Miley Cyrus also took on the tabs earlier this year after she appeared on the cover of a magazine with the headline “Miley’s Terror: Pregnant & Forced Into Rehab.”
Taylor Swift lashed out at the tabloids in August. She blasted OK! magazine for claiming Swift was making a “pregnancy announcement.” But the announcement had nothing to do with her. It involved two friends. “This misleading headline and your choice of words in labeling me are why we need feminism in 2015,” she wrote on Twitter.
Iggy Azalea, the breakout rapper from Australia, also faced down the tabs in August. A report claimed she was a heroin addict because she was spotted with alleged “track marks” on her arm “associated with LONG-TERM heroin abuse,” the tab breathlessly reported. “WHAT?! LOL”, Azalea responded on Twitter.
David Beckham hit back at a tabloid in August a year ago for a story criticizing his parenting skills. It claimed his four-year-old daughter Harper was still using a pacifier. The article included a quot from a parenting expert warning of potential speech and dental problems. “Why do people feel they have the right to criticize a parent about their own children without having any facts ??” he wrote on Twitter.
Kim Kardashian, who lives and dies by media coverage, also has had her fill of fake stories. In February a year ago, she blasted OK magazine for reporting she’d had butt injections. “Making fun of me pregnant & making fun of me trying to lose weight now shame on you,” she she wrote on Twitter.
Momager Kris Jenner has also defended her kids from time to time. A few years ago, she blasted tabloids for printing “baseless and disgusting rumors” about the family. Chief among them is a recurring report that daughter Khloe was fathered by O.J. Simpson. She posted a video on her Keek account, titled “Enough is Enough.” “I do my best to ignore the harmful, nasty and often mean-spirited tabloid rumors surrounding me and my family, but I can no longer remain silent amid the blatant lies I am constantly being asked about,” she said.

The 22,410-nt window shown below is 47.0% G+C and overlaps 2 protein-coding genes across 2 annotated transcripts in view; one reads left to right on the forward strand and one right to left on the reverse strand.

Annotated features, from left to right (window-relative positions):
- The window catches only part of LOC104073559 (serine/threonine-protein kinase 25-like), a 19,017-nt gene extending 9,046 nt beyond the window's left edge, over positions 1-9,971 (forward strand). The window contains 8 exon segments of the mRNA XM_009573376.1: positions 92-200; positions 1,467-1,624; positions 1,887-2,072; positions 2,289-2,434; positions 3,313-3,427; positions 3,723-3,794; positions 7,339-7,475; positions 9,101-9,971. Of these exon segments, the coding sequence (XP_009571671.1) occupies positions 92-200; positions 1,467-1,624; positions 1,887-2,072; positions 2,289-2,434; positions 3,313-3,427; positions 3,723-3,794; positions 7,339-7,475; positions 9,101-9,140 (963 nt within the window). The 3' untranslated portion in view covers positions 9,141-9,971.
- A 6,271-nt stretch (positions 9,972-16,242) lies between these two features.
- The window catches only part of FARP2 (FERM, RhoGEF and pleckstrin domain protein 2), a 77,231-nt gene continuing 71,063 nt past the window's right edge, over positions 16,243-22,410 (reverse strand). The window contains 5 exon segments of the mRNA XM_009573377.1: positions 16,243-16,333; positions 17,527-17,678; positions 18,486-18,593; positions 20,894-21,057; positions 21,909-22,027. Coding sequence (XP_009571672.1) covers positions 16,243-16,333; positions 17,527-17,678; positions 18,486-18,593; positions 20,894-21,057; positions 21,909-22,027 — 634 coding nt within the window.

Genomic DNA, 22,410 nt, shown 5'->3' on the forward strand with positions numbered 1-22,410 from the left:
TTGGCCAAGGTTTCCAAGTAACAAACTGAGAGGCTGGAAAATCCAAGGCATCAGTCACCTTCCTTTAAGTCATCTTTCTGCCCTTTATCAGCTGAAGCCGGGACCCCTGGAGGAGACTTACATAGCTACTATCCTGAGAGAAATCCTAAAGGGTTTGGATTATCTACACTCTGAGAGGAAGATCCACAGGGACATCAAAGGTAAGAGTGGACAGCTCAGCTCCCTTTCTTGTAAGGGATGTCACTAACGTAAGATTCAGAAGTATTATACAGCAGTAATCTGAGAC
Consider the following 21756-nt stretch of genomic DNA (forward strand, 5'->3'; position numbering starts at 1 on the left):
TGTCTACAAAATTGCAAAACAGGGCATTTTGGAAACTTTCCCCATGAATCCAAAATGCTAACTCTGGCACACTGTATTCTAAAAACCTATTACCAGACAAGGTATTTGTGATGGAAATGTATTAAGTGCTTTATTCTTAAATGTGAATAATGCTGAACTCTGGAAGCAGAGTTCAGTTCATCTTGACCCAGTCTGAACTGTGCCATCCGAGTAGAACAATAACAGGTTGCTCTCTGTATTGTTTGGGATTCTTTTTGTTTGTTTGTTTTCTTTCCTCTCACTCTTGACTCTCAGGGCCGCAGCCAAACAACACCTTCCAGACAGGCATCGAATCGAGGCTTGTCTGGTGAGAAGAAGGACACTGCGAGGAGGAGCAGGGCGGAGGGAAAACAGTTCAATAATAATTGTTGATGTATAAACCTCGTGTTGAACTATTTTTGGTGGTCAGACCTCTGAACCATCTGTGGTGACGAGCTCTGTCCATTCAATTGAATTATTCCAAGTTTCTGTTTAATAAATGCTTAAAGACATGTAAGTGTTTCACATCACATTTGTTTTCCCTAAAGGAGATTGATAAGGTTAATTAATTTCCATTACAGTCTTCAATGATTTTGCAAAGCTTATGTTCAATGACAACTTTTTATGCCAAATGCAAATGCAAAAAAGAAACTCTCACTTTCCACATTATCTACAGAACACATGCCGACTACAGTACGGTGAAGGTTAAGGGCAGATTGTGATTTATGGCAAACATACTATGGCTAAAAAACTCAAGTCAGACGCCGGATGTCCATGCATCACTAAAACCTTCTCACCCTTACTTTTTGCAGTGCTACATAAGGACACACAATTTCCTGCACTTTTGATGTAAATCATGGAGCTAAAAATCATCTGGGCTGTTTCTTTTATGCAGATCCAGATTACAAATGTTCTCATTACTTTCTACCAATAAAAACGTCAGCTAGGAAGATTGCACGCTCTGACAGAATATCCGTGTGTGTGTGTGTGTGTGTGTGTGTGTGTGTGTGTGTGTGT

Jennifer Aniston, perhaps more than any other celeb, has been bombarded by fake or highly exaggerated tabloid stories. She started firing back a few years ago. “All that stuff, it’s toxic,” she told the Associated Press. “It never gets un-jarring, but you do have to not let it imprison you, which is possible, too.” Aniston has long been the target of bogus tabloid stories, including multiple reports that she is pregnant.
Shia LaBeouf engages in enough bad behavior to keep tabloids busy with legitimate news. Even so, mags are still compelled to make things up. OK! magazine once reported that LeBeouf was Ha Ha Café Comedy Club in North Hollywood, allegedly for heckling comics. His rep called the story “100 percent fictional and fabricated.” Shia had never been to the club and the manager said the incident never occurred. OK! published the article, anyway, said the rep, calling the story “complete nonsense.”
Billy Joel and Christie Brinkley were involved in a celebrated slap down with The New York Post for reporting that a “dysfunctional family getaway” triggered daugher Alexa Ray’s suicide attempt. “As much as we hate dignifying tabloid stories with a response, we feel we must set the record straight to protect our family. The story that ran in the New York Post on December 8th, and has been subsequently spread across the Internet, is filled with vicious lies and attempts to smear our character and that of our beloved daughter,” they said in a statement.
Kirstie Alley blasted The National Enquirer report in Oct. 2009 for suggesting she “collapsed” and “broke down in tears” over her weight, which it suggested was “life threatening.” “NO BREAKDOWN… NO CLOSE SOURCE… DID NOT GAIN BACK 105 LBS …” she tweeted.
Actress Evan Rachel Wood also had a run-in with The National Enquirer. In 2009, she charged that the tabloid printed outright “likes about her and her boyfriend Jamie Bell. The story alleged that Bell had agreed to an open marriage so she could pursue her desire for lesbian relationships. “FYI the national enquirer makes me sick,” she Tweeted in response. “I do not have an open marriage. They can take their lies and shove it. Sorry ladies.”
According to Johnson “a culture of fabrication” exists among tabloids. Even some of the best reporters at his paper fabricated stories, quotes, and parts of stories.
That culture has existed for decades, but the Internet and social media have intensified the pressure to make up scandalous news to attract readers. But if enough celebs speak out, it just may cause tabloids to pause before they print another outlandish story.